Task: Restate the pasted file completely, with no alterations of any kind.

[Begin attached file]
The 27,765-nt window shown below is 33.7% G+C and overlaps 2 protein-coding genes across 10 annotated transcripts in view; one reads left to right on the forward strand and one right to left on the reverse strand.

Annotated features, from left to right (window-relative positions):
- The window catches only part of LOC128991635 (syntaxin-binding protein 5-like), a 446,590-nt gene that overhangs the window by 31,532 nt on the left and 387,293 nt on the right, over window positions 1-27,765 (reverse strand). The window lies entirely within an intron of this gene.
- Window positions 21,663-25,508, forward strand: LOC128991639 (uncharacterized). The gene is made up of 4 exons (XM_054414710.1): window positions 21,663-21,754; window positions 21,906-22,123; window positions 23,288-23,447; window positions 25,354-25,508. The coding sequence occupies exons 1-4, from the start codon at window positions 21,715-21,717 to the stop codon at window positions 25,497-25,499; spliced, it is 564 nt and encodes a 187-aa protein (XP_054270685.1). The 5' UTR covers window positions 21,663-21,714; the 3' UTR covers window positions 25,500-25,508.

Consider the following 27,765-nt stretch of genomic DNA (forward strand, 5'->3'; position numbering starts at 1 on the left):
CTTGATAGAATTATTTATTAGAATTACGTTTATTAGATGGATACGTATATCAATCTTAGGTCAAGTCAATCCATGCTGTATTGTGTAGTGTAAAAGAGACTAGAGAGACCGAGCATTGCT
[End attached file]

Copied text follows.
The 27,765-nt window shown below is 33.7% G+C and overlaps 2 protein-coding genes across 10 annotated transcripts in view; one reads left to right on the forward strand and one right to left on the reverse strand.

Annotated features, from left to right (window-relative positions):
- The window catches only part of LOC128991635 (syntaxin-binding protein 5-like), a 446,590-nt gene that overhangs the window by 31,532 nt on the left and 387,293 nt on the right, over window positions 1-27,765 (reverse strand). The window lies entirely within an intron of this gene.
- Window positions 21,663-25,508, forward strand: LOC128991639 (uncharacterized). The gene is made up of 4 exons (XM_054414710.1): window positions 21,663-21,754; window positions 21,906-22,123; window positions 23,288-23,447; window positions 25,354-25,508. The coding sequence occupies exons 1-4, from the start codon at window positions 21,715-21,717 to the stop codon at window positions 25,497-25,499; spliced, it is 564 nt and encodes a 187-aa protein (XP_054270685.1). The 5' UTR covers window positions 21,663-21,714; the 3' UTR covers window positions 25,500-25,508.

Consider the following 27,765-nt stretch of genomic DNA (forward strand, 5'->3'; position numbering starts at 1 on the left):
CTTGATAGAATTATTTATTAGAATTACGTTTATTAGATGGATACGTATATCAATCTTAGGTCAAGTCAATCCATGCTGTATTGTGTAGTGTAAAAGAGACTAGAGAGACCGAGCATTGCT